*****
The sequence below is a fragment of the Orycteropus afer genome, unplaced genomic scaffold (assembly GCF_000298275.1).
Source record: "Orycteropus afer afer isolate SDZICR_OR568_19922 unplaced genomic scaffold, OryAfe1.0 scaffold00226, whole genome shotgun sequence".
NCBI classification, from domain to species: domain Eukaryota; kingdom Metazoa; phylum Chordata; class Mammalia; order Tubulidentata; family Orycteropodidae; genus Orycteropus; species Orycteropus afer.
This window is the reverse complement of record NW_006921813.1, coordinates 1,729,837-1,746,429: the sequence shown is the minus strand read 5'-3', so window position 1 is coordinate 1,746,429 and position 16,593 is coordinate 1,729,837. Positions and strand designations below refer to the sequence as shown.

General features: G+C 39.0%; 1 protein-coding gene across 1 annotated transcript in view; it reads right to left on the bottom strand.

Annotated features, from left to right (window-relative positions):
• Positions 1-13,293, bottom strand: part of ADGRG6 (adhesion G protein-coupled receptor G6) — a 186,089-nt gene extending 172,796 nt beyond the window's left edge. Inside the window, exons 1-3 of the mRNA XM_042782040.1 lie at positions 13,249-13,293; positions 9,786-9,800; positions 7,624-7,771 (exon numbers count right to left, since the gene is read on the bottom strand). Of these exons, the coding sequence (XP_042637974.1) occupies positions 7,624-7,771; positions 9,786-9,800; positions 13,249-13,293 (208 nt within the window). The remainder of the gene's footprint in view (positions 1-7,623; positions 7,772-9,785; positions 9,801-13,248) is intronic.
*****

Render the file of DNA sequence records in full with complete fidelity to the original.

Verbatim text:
The sequence below is a fragment of the Orycteropus afer genome, unplaced genomic scaffold (assembly GCF_000298275.1).
Source record: "Orycteropus afer afer isolate SDZICR_OR568_19922 unplaced genomic scaffold, OryAfe1.0 scaffold00226, whole genome shotgun sequence".
NCBI classification, from domain to species: domain Eukaryota; kingdom Metazoa; phylum Chordata; class Mammalia; order Tubulidentata; family Orycteropodidae; genus Orycteropus; species Orycteropus afer.
This window is the reverse complement of record NW_006921813.1, coordinates 1,729,837-1,746,429: the sequence shown is the minus strand read 5'-3', so window position 1 is coordinate 1,746,429 and position 16,593 is coordinate 1,729,837. Positions and strand designations below refer to the sequence as shown.

General features: G+C 39.0%; 1 protein-coding gene across 1 annotated transcript in view; it reads right to left on the bottom strand.

Annotated features, from left to right (window-relative positions):
• Positions 1-13,293, bottom strand: part of ADGRG6 (adhesion G protein-coupled receptor G6) — a 186,089-nt gene extending 172,796 nt beyond the window's left edge. Inside the window, exons 1-3 of the mRNA XM_042782040.1 lie at positions 13,249-13,293; positions 9,786-9,800; positions 7,624-7,771 (exon numbers count right to left, since the gene is read on the bottom strand). Of these exons, the coding sequence (XP_042637974.1) occupies positions 7,624-7,771; positions 9,786-9,800; positions 13,249-13,293 (208 nt within the window). The remainder of the gene's footprint in view (positions 1-7,623; positions 7,772-9,785; positions 9,801-13,248) is intronic.